Ammerman’s tinfoil-hat beliefs, however, have brought scrutiny before — from the Pentagon, itself. In September 1997, Lt. Gen. Normand G. Lezy of the USAF ordered an investigation of Ammerman and his endorsing organization for using military chaplains “as agents to collect and convey military intelligence information for Mr. Ammerman’s political purposes.”
The two other reasons Lezy gave for opening an investigation were no less inflammatory: Rev. Ammerman’s encouragement of groups with “supremacist viewpoints” and his repeated suggestions that a military coup of the United States was imminent.
Mikey and his wife Bonnie are currently suing Rev. Ammerman because of the actions of Gordon Kingenschmitt, a former Navy chaplain and self-styled “traveling evangelist” he endorses. Klingenschmitt became a hero of the Christian Right in 2006 when he was court-martialed by the Navy for insubordination after he attended a Religious Right protest outside the White House in uniform. When the evangelical Episcopal Church pulled his chaplain endorsement after his reprimand, Ammerman’s Chaplaincy of the Full Gospel Churches picked him up.
An avowed enemy of MRFF, which applauded the Navy’s decision, Klingenschmitt began channeling the Old Testament’s King David in his fight against godless secularism. Last year, Klingenschmitt issued multiple imprecatory prayers, basically a curse, calling for Weinstein and his family’s destruction. During his first curse, Klingenschmitt quoted the Bible’s most violent imprecatory prayer:
Almighty God, today we pray imprecatory prayers from Psalm 109 against the enemies of religious liberty, including Barry Lynn and Mikey Weinstein, who issued press releases this week attacking me personally. God, do not remain silent, for wicked men surround us and tell lies about us. We bless them, but they curse us. Therefore find them guilty, not me. Let their days be few, and replace them with Godly people. Plunder their fields, and seize their assets. Cut off their descendants, and remember their sins, in Jesus’ name. Amen.”
In a revealing exchange during the deposition, Klingenschmitt told Mathis that he and Mikey were both anti-Christians for suing him. Then, without prompting, Klingenschmitt added, “And it’s a little bit anti-Semitic because King David was Jewish, and King David prayed that Psalm to God as a member of the Jewish faith.”
His absurd Biblical exegesis aside, Randy Mathis says Klingenschmitt’s prayers are coded directives to other Christian supremacists to harm Mikey, Bonnie, and their children, done on behalf of Ammerman.
“They’re trolling for assassins,” he says. If a conspiracy exists and that was indeed its intent, there’s evidence it worked. Kingenschmitt’s curses have ratcheted up the hate directed at Mikey and MRFF to extreme levels. “Since these fatwahs were issued, the threats and hate mail have increased exponentially,” the lawsuit filed last September states. “Plaintiffs justifiably live in fear of imminent violence against their person and their family.”
Things have deteriorated more rapidly since the New Year. In January, MRFF discovered that the Pentagon had a $660 million multi-year contract with Michigan-based Trijicon, which supplies rifle scopes to the U.S. military that had New Testament citations inscribed on them. One scope read “2COR4:6,” a reference to Second Corinthians 4:6 which states: “For God, who commanded the light to shine out of darkness, hath shined in our hearts, to give the light of the knowledge of the glory of God in the face of Jesus Christ.”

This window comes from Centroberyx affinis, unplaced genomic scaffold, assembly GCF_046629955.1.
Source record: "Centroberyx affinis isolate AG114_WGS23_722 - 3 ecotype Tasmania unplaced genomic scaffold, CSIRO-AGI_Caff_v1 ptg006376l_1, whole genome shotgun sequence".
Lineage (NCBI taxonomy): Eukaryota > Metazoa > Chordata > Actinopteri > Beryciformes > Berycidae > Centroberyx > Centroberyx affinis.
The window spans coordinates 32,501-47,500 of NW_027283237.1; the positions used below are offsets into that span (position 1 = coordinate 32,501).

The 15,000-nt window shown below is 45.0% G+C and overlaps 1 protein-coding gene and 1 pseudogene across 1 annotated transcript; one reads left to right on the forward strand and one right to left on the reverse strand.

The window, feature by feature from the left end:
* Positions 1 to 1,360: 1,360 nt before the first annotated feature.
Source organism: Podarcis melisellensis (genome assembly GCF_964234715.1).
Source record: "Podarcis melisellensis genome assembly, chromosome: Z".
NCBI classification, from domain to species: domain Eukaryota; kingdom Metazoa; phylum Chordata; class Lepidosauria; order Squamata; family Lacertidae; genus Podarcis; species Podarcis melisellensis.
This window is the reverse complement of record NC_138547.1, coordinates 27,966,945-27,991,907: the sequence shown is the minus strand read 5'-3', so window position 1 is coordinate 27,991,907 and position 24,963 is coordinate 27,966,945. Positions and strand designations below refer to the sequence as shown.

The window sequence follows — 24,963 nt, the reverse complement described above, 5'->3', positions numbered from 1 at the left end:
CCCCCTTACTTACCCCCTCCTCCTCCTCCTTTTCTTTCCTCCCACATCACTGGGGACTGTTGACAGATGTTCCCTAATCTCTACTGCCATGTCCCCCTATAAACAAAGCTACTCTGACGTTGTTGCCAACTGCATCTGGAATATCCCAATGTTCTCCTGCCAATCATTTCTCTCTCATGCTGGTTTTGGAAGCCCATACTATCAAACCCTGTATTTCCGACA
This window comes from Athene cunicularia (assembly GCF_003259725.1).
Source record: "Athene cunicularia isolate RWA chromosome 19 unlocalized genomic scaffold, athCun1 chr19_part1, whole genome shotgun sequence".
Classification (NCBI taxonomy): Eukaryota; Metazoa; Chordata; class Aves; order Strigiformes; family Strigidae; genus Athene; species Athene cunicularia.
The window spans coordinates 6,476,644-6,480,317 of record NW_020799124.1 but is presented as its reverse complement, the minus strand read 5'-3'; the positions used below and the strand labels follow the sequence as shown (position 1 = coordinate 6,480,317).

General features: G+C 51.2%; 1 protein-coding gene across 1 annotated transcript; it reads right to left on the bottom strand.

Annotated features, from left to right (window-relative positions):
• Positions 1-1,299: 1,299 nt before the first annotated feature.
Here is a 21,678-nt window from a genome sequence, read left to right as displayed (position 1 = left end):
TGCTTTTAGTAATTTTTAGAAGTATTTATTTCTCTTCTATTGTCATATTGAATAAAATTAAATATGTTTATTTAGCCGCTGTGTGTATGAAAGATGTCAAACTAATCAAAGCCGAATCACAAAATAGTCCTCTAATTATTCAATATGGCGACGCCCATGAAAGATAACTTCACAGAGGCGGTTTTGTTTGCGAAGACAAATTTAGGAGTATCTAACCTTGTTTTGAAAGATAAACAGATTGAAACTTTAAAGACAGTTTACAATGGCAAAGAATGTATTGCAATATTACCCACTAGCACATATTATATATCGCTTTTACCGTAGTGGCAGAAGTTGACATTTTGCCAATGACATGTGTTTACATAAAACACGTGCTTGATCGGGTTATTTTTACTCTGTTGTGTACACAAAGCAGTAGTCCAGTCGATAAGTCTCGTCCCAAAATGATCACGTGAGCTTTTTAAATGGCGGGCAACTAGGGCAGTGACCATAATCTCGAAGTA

The Pentagon, along with countries like Canada, Great Britain, Israel, New Zealand, and Australia, have all since either raised concerns about the scopes or demanded Trijicon wipe the scopes of their New Testament citations purchased by their respective militaries.
Then the news broke that MRFF successfully had Rev. Franklin Graham’s speaking invitation at the Pentagon’s National Day of Prayer event revoked. The son of legendary presidential sycophant Rev. Billy Graham, the younger cleric didn’t have his father’s discretion in public and had assailed Islam repeatedly, once calling it “A very evil and wicked religion” after 9-11.
“We moved to another level,” Bonnie says of getting Graham booted from the event.
Then on April 15 at 11:18 p.m., an e-mail popped into Mikey’s box. It’s subject read: “Bad Leo Frank,” and displayed a picture of a young bookish man, hair parted to the side, with glasses framing a skinny face. A minute later, another e-mail appeared in Mikey’s MRFF account. It read: “Good Leo Frank” and showed the lynched corpse of the same man dangling like strange fruit from a tree. Considered a textbook case of Southern prejudice and cruelty, Leo Frank was a Jewish pencil factory manager in Atlanta, Georgia who was murdered by vigilantes for the murder of a 13-year-old girl many believe he didn’t commit.
A little more than 12 hours later, the final e-mail dropped into Mikey’s inbox. The subject read “Re: Good Leo Frank.” The e-mailer knew a version of Leo Frank’s murder too. “He was guilty as sin, just like you,” it read. “Tried, convicted, sentenced, appealed, denied. When jew money bought him a Clinton style pardon, white justice stepped in. Are you ready?”
Since Mikey’s very public fight began half a decade ago, the family has had to take increasingly extreme security precautions, as people left dead animals on their lawn, shot projectiles into their home, and drew crucifixes and swastikas on the side of their house.